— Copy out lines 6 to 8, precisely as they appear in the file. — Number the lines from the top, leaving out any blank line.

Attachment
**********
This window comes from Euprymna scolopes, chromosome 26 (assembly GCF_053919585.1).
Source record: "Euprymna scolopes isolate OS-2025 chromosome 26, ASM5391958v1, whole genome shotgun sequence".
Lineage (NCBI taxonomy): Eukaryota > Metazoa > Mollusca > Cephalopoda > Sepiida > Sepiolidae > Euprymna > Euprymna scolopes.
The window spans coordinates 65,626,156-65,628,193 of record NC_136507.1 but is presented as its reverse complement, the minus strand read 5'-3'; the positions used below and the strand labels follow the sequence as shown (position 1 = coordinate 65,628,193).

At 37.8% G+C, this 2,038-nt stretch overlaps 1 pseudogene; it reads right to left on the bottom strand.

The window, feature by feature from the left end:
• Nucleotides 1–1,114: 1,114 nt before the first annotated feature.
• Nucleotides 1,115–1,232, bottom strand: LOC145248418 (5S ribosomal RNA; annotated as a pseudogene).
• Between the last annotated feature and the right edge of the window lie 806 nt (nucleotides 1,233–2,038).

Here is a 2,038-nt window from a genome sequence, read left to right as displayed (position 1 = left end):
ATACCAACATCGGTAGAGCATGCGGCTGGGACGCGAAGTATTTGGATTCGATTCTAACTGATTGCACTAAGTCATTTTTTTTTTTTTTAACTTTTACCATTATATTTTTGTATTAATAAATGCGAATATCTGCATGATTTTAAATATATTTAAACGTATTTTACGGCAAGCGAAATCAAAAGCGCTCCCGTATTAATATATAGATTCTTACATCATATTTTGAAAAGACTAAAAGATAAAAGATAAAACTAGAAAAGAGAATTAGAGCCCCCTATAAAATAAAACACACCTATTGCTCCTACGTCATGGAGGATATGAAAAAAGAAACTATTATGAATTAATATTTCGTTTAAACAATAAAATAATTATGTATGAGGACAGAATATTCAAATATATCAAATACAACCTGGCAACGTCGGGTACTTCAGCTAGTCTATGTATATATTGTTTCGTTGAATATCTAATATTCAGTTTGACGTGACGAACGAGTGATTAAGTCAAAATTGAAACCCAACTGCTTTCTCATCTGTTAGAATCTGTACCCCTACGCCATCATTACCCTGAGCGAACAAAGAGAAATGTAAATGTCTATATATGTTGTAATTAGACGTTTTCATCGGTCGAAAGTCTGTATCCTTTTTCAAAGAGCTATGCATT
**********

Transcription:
The window, feature by feature from the left end:
• Nucleotides 1–1,114: 1,114 nt before the first annotated feature.
• Nucleotides 1,115–1,232, bottom strand: LOC145248418 (5S ribosomal RNA; annotated as a pseudogene).